Li-Young Lee

This seems to me like a love poem–the love of being in this world. And so rare to see the word heart used without sentimentality.

One Heart

Look at the birds. Even flying
is born

out of nothing. The first sky
is inside you, open

at either end of day.
The work of wings
was always freedom, fastening
one heart to every falling thing.

Li-Young Lee from Book of My Nights,

Pulitzer Prize

I am gratified that the last three winners of the Pulitzer Prize are poets I deeply admire, most recently Natalie Diaz.  Here is a poem from her fierce, sensual book, Postcolonial Love Poem.

The Beauty of a Busted Fruit

When we were children, we traced our knees,
shins, and elbows for the slightest hint of wound,
searched them for any sad red-blue scab marking us
both victim and survivor.

All this before we knew that some wounds can’t heal,
before we knew the jagged scars of Great-Grandmother’s
amputated legs, the way a rock can split a man’s head
open to its red syrup, like a watermelon, the way a brother
can pick at his skin for snakes and spiders only he can see.

Maybe you have grown out of yours—
maybe you no longer haul those wounds with you
onto every bus, through the side streets of a new town,
maybe you have never set them rocking in the lamplight
on a nightstand beside a stranger’s bed, carrying your hurts
like two cracked pomegranates, because you haven’t learned
to see the beauty of a busted fruit, the bright stain it will leave
on your lips, the way it will make people want to kiss you.

Natalie Diaz


We don’t have very many contemporary poems that are curses, but it’s a genre that fascinates me. Here is one from the Paris Review daily poems:

To Her Husband for Beating Her

Through your heart’s lining let there be pressed—slanting down—
.                                  A dagger to the bone in your chest.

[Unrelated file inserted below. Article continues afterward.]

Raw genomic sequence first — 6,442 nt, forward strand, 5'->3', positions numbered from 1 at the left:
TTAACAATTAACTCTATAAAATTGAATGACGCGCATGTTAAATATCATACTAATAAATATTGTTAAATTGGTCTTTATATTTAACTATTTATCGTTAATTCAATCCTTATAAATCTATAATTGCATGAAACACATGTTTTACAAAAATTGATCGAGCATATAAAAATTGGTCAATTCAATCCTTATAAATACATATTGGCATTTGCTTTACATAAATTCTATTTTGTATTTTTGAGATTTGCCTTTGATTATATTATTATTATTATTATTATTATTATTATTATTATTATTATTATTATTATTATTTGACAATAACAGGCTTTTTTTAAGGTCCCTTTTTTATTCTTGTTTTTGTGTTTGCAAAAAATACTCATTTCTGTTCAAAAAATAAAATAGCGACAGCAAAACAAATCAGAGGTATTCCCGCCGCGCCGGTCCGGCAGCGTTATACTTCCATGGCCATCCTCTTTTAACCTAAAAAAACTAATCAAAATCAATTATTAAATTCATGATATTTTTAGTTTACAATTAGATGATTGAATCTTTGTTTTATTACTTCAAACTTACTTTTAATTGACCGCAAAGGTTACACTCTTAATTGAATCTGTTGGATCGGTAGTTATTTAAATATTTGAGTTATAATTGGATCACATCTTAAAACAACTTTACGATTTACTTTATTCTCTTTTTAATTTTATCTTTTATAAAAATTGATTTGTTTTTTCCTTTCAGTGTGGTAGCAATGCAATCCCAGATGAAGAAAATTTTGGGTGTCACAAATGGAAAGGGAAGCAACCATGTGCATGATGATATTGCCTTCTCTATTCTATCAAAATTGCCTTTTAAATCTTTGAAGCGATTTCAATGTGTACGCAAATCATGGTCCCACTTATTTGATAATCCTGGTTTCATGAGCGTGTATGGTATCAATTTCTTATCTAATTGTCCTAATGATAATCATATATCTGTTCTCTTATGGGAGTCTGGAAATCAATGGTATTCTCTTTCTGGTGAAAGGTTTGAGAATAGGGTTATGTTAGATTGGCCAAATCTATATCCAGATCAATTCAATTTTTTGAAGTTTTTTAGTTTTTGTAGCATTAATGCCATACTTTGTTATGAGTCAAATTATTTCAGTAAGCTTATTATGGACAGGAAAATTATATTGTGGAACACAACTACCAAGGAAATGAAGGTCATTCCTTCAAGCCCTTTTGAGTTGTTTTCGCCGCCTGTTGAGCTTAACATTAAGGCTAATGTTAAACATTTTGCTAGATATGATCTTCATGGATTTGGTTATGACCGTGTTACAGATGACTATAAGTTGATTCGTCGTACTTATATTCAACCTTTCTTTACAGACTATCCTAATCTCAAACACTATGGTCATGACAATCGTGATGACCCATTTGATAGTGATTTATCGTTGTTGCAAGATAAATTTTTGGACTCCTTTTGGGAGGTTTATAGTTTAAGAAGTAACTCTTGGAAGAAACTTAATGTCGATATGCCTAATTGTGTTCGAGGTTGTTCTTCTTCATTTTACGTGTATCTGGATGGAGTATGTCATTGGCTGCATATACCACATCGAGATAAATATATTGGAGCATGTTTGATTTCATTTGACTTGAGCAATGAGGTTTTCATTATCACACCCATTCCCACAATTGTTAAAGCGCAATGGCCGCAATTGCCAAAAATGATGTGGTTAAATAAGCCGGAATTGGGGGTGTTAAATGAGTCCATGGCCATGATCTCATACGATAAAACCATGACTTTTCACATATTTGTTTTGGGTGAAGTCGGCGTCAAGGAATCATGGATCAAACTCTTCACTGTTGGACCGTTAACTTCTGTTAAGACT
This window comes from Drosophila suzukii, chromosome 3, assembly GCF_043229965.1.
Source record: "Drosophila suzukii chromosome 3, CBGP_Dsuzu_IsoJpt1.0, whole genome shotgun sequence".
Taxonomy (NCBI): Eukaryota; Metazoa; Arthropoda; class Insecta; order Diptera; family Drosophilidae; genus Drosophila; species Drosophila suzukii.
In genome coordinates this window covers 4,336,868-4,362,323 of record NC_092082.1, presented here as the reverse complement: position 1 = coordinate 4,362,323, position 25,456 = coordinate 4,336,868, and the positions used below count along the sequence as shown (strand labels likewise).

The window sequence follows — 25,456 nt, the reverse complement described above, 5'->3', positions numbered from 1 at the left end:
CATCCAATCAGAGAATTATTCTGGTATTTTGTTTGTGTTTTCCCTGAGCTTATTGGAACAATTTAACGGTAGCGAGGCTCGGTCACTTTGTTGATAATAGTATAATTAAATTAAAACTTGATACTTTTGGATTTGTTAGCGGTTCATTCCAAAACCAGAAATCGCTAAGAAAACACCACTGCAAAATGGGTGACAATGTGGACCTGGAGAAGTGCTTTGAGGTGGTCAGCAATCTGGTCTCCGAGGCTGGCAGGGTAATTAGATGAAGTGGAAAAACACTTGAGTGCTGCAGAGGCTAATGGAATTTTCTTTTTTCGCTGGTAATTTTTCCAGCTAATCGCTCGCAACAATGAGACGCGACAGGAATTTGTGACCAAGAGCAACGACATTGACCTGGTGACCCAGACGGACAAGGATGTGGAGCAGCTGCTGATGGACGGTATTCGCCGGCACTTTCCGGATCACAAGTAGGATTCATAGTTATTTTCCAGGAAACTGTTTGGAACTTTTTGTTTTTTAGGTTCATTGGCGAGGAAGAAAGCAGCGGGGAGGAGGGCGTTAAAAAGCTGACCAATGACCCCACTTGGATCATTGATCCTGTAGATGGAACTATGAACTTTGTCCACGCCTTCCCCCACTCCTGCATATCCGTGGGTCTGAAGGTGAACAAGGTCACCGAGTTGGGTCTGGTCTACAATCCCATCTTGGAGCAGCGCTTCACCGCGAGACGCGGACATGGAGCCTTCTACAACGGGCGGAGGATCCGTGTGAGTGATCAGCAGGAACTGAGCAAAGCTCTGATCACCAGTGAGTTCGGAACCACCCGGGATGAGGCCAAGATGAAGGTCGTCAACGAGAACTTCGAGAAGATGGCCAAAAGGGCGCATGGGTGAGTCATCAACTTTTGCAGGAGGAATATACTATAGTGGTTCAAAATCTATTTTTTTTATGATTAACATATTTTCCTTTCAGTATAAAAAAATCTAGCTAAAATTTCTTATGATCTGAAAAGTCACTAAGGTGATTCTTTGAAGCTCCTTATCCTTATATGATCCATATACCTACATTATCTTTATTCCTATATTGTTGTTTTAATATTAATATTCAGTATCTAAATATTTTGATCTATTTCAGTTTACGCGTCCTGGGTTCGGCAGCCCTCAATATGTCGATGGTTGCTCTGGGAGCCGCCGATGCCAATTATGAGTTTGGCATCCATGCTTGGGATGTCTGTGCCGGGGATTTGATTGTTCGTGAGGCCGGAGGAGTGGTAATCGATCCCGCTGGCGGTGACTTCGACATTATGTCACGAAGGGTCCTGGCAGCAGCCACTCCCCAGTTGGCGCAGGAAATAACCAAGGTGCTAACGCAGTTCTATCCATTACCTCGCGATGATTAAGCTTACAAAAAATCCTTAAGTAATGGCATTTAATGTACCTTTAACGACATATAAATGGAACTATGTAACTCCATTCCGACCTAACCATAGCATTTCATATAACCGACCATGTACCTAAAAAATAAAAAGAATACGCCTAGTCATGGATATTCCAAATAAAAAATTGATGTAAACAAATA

.                                  Your knee crushed, your hand smashed, may the rest
.                                  Be gutted by the sword you possessed.

(Translated from the Middle Welsh of Gwerful Mechain by A. M Juster)

from the book WONDER & WRATH / Paul Dry Books

also appeared in Rattle

From Paris Review

Sometimes just scrolling through poems that pepper my inbox can seem a chore, but once in awhile, one captures my attention. This morning it was this:


There is a falling of hair, continuous upon the earth.
And the sweepers sweep it away with their long brooms—
away, where mice retrieve it to line their nests,
or it bountifully curls around eyeless Styrofoam skulls,
or is stitched to the sanctified undervests of masochists.
Though bald men pray for miraculous restoration,
though ladies choke back tears as they tip their beauticians,
it fulfills its function through infinite faithlessness.
So if it is true that I must live without you, stranded
here in the land of good behavior, I begrudge my hair nothing,
I send it victorious into the world, even though
you braided it one night with your hands whose touch
I pretend to remember, braided it the whole length,
tight as you could, just to let it go.

Claire Bateman

Usually I email poets to ask permission to reprint their poems, but I couldn’t find an email for Claire.  You can reed more of her poems here.